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Usd/Zar initially spiked on the 2019 budget announcement, to reach a new high since early January of 14.372, but has since sharply reversed course to trade below the 14 handle for the first time this week.

This would suggest that, upon reflection, the market does not consider the budget so gloomy as to raise the risk of an imminent downgrade of the sovereign credit rating to junk by Moody's. Indeed, although the debt/deficit and GDP outlooks have all worsened since the October medium term budget, they have not grossly deteriorated (see the below dashboard).

There were also some positives, in the shape of a reduction in the public sector wage bill over the next few years and more importantly, the government's assurance that financial support to Eskom will stop short of taking on debt, as had been requested by the troubled state utility.

As widely expected, a significant portion of the budget announcement was dedicated to Eskom, which has been the source of the Rand's EM-leading losses this month amid renewed concerns over its mounting operational and financial challenges.

Here are some of the highlights of the 2019 budget:

  • The government has provisionally set aside a record ZAR69bn (almost USD5bn) over the next few years to support Eskom, conditional on it implementing tough structural changes aimed at making its business sustainable.
  • The government is not taking on ZAR100bn of new debt, only providing financial support during its reconfiguration.
  • Part of Eskom's transmission business will also be sold to private investors.
  • The economic growth outlook has weakened since the October MTBS, to 1.5% in 2019 (from 1.7%), 1.7% in 2020 (from 2.1%) and 2.1% in 2021 (from 2.3%).
  • Debt and deficit levels have risen. Over the medium term, government debt will peak at a higher level, with the debt-to-GDP ratio set to reach 60.2% in 2023/2024, compared with the previous estimate of 59.6%. Net debt is projected to peak at 57.3% a year later.
  • The deficit is now forecast to peak at a decade high of 4.5%/GDP in 2019/20, compared to the 4.2% predicted in the MTBS. Forecasts for 2018/19 and 2020/21 now stand at 4.2% and 4.3% respectively, up from 4.0% and 4.2% prior.
  • Projected savings in the public sector wage bill of ZAR23bn during the next three years.
  • However, taking on Eskom's debt servicing costs means the expenditure ceiling will increase over the next three years, and by ZAR16bn, the first rise since its inception in 2012.


We maintain that Moody's will not downgrade the sovereign credit rating to junk in March

It was impossible for the government to produce a deficit-neutral bailout for Eskom, but we had previously argued that, in the absence of any major negative changes to the budget, Moody's will likely prefer to wait until after the May general elections before taking a decision on the sovereign credit rating. The budget has not changed our view for the March 29th assessment, though Moody's comments yesterday would suggest the decision is still a close call. The agency said the budget highlights the government's limited fiscal flexibility amid a challenging economic environment and specifically acknowledged the further erosion of fiscal strength. We wouldn't rule out a downgrade of the outlook to negative.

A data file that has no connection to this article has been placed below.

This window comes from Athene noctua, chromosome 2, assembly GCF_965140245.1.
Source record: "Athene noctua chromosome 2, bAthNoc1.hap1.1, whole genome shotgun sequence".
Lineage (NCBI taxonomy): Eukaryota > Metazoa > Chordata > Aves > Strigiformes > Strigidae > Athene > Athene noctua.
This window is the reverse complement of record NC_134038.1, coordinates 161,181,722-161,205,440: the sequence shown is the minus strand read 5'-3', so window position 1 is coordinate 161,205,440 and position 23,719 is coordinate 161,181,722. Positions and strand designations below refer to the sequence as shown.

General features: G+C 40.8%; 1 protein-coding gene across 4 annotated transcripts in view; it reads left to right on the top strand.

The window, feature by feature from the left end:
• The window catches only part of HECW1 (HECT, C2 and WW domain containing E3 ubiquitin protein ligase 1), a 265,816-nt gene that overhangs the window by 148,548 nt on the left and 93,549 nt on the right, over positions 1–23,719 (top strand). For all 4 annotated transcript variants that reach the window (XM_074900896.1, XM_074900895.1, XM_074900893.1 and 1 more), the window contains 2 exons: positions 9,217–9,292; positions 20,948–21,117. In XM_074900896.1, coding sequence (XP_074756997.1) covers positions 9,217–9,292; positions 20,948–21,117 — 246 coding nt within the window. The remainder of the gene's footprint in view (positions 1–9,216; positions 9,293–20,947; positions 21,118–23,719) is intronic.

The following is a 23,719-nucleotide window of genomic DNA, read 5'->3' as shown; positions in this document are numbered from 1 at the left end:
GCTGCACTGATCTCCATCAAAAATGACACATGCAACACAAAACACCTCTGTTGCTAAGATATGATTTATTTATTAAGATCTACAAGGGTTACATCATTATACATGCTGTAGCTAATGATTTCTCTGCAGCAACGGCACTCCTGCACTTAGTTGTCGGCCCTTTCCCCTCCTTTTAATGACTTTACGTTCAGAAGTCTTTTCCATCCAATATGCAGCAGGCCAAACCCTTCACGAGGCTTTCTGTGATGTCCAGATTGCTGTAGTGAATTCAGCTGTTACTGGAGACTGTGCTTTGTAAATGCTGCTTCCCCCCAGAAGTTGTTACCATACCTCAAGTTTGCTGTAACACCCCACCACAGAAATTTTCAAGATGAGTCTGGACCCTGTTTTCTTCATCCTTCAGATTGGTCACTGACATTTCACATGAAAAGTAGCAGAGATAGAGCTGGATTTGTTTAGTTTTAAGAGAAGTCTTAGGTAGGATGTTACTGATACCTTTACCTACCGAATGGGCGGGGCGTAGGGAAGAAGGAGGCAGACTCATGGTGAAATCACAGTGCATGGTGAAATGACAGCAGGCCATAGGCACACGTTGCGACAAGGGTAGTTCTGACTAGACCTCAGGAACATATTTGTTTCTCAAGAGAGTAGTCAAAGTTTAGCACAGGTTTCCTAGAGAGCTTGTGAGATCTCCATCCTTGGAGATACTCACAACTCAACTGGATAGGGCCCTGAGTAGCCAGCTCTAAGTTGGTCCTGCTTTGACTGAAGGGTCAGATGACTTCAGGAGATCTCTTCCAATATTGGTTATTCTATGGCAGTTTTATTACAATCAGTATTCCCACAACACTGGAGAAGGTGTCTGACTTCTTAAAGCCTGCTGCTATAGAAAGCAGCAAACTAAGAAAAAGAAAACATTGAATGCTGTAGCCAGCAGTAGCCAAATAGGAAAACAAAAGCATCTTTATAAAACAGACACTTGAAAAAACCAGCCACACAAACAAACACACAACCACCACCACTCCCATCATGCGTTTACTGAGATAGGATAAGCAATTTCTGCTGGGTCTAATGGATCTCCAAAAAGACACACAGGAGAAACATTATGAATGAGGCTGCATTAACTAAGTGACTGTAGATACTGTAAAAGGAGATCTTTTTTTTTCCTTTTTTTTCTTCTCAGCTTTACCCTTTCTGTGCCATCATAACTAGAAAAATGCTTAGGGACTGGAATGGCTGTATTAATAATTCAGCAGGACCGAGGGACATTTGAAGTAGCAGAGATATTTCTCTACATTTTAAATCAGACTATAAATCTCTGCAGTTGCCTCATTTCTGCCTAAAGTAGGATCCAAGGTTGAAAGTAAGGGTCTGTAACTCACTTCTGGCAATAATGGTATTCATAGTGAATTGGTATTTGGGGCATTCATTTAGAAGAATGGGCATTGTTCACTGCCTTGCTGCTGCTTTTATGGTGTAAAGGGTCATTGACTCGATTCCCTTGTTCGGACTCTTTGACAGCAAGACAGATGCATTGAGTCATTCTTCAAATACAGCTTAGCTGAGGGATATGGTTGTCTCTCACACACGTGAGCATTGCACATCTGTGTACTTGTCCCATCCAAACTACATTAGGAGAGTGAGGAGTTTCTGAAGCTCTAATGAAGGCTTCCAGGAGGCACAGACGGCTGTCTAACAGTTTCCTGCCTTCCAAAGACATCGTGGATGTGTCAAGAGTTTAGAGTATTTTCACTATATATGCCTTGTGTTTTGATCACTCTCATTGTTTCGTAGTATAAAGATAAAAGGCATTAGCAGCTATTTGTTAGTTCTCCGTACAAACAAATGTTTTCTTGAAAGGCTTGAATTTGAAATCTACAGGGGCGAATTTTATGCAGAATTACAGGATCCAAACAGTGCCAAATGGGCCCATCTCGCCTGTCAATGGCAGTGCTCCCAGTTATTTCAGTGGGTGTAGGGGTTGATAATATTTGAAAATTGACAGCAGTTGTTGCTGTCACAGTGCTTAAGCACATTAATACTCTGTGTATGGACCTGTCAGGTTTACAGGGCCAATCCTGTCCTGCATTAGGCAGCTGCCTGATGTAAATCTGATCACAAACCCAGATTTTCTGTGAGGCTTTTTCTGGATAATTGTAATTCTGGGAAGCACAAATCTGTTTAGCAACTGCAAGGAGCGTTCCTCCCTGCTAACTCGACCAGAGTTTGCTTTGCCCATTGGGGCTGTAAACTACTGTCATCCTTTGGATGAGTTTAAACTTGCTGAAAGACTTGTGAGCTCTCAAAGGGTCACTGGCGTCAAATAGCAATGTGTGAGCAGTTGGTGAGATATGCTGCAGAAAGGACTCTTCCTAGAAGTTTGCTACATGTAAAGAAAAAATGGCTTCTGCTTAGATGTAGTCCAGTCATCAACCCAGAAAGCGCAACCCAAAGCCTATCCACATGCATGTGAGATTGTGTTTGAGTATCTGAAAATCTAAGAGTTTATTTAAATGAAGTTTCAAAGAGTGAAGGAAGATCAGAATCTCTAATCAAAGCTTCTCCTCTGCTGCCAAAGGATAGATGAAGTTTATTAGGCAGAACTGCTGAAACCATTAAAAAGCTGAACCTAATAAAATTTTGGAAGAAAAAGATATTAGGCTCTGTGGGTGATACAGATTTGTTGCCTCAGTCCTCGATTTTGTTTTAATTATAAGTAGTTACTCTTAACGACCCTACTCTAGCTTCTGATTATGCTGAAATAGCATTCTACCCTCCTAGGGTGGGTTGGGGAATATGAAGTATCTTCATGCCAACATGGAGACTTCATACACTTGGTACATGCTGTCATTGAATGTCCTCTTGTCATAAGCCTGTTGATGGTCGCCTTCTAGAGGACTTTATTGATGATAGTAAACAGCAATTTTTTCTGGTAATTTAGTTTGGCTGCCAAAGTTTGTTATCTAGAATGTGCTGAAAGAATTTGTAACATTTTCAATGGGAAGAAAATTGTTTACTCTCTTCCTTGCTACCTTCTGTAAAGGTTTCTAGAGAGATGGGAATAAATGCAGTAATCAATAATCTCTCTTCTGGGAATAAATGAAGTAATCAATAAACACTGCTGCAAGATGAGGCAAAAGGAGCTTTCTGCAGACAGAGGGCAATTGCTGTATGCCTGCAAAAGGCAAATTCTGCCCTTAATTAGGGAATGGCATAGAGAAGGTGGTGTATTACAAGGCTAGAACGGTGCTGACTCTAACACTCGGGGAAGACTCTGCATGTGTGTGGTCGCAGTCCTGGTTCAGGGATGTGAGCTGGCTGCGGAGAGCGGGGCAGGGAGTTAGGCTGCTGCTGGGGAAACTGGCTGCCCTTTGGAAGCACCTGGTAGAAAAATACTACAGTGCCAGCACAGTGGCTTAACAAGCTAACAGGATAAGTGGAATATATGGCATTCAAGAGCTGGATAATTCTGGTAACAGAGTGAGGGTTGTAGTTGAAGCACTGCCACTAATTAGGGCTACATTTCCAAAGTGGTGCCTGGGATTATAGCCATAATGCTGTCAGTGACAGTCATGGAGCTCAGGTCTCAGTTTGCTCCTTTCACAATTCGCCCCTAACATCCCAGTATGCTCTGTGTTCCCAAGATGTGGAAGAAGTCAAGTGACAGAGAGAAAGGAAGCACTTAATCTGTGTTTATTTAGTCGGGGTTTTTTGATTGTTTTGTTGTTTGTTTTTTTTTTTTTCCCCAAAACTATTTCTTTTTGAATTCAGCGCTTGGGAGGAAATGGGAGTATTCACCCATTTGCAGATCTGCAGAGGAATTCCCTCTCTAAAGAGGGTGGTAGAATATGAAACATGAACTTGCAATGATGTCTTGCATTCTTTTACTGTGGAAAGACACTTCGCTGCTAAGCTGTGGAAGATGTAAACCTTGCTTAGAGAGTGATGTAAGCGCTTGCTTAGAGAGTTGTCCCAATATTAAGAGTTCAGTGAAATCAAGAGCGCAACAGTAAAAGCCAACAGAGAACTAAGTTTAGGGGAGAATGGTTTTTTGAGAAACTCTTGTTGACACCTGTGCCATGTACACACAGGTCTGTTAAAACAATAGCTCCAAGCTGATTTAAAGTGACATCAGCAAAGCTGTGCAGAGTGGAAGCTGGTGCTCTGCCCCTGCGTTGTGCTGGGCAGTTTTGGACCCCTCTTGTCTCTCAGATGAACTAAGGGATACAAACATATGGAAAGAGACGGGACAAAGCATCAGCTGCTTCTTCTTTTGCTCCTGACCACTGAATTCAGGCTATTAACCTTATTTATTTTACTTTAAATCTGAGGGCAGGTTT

It remains to be seen if the ANC party can secure a healthy majority in the upcoming elections. If it does, this may give Ramaphosa a mandate to further pursue some measure of economic reform, otherwise Moody's may well be forced to strip South Africa of its final investment grade rating. This would, of course, see the country fall out of key indices and trigger capital outflows from passive investments that would in turn inflate the government's borrowing costs.

The net cumulative inflows into South African focused bond funds since the end of 2017 have already started to plateau after peaking at an increase of more than 9% in October last year (see the dashboard). This contrasts with equity fund flows, which have remained on an upward trajectory, in keeping with the upward trend in the FTSE/JSE Africa All Share Index, which has reached highs since early October. We suspect the advance was, albeit, in part a function of local traders making short-term gains by betting on stocks that benefited from the Rand's recent weakness.

Near-term outlook bearish for Usd/Zar, but bullish further out

In the near-term the outlook for the Rand appears a little more favourable, post-budget. However, we are no longer looking to the 13.081 support for Usd/Zar that we had flagged in our prior viewpoint, earlier this month, given the Rand sell-off that ensued into the budget.

The below chart supports this view, as it suggests there is now the risk of a pullback to the 13.710/13.576 (13/8 Feb lows), before bulls attempt to resume.

It may well be the case that the Rand has now peaked for the year; looking further out, we are sticking to our view of a weaker Rand in H2 as it should become clearer as the year goes on the sovereign cannot escape the inevitable.

  • Rallied from 13.236 (31 Jan base) to Wed's 14.373 spike high (just above a 5-1/2mth falling trendline) before reversing
  • This risks a deeper short-term setback towards 13.710/13.576 (13/8 Feb lows), before bulls attempt to resume
  • A return above 14.373 would then target significant lower highs at 14.702/14.751 (3 Jan/5 Dec peaks). EB

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